Liu Yifei and Yoson An in Mulan (2020).

The character motivations make no sense, either. Whereas in the animated original people are exposed or put in danger by mistake or out of neglect, here it happens by choice. When first reporting for duty, Mulan actively picks a fight. The bad guys start the avalanche themselves. Mulan reveals her true gender unprompted. Xianniang tells Böri Khan of her inevitable betrayal without being forced to. Emperor Jet Li gives up the protection of his imperial guards. The list just keeps going.

Even a remake should be judged on its own merits, but I think the implausible motivations are a byproduct of trying to preserve the same narrative structure as the original. Problem is, the first version was essentially a collection of songs, montage sequences, and fight scenes strung together with Eddie Murphy jokes. The only reason it worked so well is because of how much realism animation can discard – the background for about a fourth of the film was just colors.

2020’s goal of live-action realism means it has to find a way to navigate jarring scene transitions and behavior bound by physics. Sometimes it works: Mulan avoids showering by volunteering for night watch every single night. Other times, not so much: she pisses off the matchmaker (Pei-Pei Cheng) by misplacing the teapot to hide a very scary-looking spider, when using her words would have sufficed.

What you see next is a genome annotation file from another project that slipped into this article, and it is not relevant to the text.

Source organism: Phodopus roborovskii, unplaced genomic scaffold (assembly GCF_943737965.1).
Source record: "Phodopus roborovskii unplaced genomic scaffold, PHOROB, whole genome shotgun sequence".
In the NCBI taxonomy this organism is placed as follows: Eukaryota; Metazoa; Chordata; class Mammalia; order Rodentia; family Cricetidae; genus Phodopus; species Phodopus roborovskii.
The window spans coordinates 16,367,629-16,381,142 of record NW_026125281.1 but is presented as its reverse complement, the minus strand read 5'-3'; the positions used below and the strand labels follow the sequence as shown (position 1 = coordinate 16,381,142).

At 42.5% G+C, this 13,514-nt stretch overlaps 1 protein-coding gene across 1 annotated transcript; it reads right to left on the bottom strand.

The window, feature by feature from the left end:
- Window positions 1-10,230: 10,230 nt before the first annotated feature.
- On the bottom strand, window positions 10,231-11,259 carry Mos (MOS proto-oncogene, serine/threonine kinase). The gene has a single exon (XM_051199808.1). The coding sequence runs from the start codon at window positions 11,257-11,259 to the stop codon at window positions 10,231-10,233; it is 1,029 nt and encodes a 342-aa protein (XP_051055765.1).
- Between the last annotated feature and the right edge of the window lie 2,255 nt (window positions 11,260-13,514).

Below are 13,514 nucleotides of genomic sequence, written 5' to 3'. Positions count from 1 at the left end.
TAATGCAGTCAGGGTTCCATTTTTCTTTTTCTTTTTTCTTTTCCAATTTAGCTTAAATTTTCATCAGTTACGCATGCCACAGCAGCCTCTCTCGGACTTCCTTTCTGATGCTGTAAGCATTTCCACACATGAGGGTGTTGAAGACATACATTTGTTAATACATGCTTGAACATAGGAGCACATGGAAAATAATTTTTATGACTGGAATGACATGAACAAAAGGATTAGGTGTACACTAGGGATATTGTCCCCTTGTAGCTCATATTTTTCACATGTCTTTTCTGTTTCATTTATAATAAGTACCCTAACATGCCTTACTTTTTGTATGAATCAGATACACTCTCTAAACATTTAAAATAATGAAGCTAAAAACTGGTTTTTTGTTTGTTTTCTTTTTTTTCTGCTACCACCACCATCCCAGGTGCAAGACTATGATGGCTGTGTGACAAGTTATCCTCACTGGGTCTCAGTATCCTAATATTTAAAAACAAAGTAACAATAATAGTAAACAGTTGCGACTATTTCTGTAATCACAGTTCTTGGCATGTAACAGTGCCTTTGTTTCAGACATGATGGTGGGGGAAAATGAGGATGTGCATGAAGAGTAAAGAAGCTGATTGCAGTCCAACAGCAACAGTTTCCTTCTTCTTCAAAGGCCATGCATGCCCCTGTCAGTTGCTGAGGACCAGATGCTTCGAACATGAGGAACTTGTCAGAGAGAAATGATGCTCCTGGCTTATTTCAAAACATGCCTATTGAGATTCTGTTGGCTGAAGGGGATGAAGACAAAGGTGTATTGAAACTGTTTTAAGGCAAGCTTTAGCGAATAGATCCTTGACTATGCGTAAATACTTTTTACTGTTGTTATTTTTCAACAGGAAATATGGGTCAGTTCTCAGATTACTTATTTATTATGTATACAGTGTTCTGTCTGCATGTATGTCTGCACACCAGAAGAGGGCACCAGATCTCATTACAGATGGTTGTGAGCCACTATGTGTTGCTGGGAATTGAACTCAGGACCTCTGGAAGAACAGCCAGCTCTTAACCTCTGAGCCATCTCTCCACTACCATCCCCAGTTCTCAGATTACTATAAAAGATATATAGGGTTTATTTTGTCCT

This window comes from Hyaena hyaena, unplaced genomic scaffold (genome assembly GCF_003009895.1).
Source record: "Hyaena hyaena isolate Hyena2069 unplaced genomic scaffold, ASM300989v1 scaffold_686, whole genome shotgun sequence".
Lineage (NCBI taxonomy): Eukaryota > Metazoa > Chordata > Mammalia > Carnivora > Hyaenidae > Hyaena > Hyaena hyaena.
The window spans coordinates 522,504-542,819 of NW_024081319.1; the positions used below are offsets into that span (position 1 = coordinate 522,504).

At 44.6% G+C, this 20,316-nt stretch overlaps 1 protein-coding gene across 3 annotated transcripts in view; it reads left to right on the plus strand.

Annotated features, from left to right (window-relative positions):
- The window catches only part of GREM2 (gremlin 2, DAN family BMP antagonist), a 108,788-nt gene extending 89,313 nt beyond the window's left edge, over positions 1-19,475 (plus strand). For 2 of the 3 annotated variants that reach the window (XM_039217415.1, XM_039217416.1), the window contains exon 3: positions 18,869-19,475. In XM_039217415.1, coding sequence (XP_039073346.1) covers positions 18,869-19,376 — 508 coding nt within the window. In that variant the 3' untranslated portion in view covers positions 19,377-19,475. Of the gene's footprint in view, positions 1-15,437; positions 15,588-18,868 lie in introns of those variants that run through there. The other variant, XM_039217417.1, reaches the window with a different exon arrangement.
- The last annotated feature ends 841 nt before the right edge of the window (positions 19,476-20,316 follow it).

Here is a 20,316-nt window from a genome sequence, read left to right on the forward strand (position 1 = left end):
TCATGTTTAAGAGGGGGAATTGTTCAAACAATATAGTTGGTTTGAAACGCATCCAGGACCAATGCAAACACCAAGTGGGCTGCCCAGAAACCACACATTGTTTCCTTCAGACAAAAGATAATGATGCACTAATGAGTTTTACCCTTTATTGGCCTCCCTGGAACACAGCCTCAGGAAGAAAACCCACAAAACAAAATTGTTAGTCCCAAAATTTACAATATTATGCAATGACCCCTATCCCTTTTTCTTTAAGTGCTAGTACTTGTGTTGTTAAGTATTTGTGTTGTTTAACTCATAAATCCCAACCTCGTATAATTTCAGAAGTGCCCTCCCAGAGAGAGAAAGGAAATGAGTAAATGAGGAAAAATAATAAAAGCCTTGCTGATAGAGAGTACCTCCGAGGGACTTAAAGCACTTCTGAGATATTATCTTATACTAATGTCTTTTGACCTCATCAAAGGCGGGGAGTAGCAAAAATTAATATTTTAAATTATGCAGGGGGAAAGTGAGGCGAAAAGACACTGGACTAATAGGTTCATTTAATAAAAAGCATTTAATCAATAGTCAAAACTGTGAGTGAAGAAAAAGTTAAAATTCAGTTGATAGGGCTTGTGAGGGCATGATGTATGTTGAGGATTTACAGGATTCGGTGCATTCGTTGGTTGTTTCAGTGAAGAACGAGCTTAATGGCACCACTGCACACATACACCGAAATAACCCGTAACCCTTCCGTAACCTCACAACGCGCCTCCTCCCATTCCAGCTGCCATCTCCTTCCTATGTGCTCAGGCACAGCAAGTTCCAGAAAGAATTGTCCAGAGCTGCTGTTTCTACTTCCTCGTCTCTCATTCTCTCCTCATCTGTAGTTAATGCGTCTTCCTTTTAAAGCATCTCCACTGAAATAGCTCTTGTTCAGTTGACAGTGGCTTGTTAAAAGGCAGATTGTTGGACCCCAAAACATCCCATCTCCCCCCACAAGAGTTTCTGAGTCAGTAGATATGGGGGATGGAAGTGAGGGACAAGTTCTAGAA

The most perplexing unforced errors have to do with the central message of the film. Like the other entries in Disney’s recent string of “princess” films, it’s about female empowerment. Central to this is the soldiers’ oath to be “loyal, brave, and true,” where “true” apparently means “authentic,” or something like “uncompromisingly honest.” Feminism (or any other discourse) of this tenor is, as a practical matter, isolating and unconducive to material progress. A better message for this non-children’s film would have been to be principled, yes, but also flexible. You should stay true to who you are, but you need not always flaunt it – especially during a war.

I should also note that there’s a “believe women” moment, jarring since the context is emphatically not sexual assault. Sexual assault is a rare exception to the general rule of “trust but verify” because it hinges on the non-physical issue of consent; physical evidence is secondary. But when a known liar and impostor barges in to tell you that your whole military strategy is wrong, you’d at least think to ask for some details. (Maybe this is why Xianniang’s deceptions are so successful.)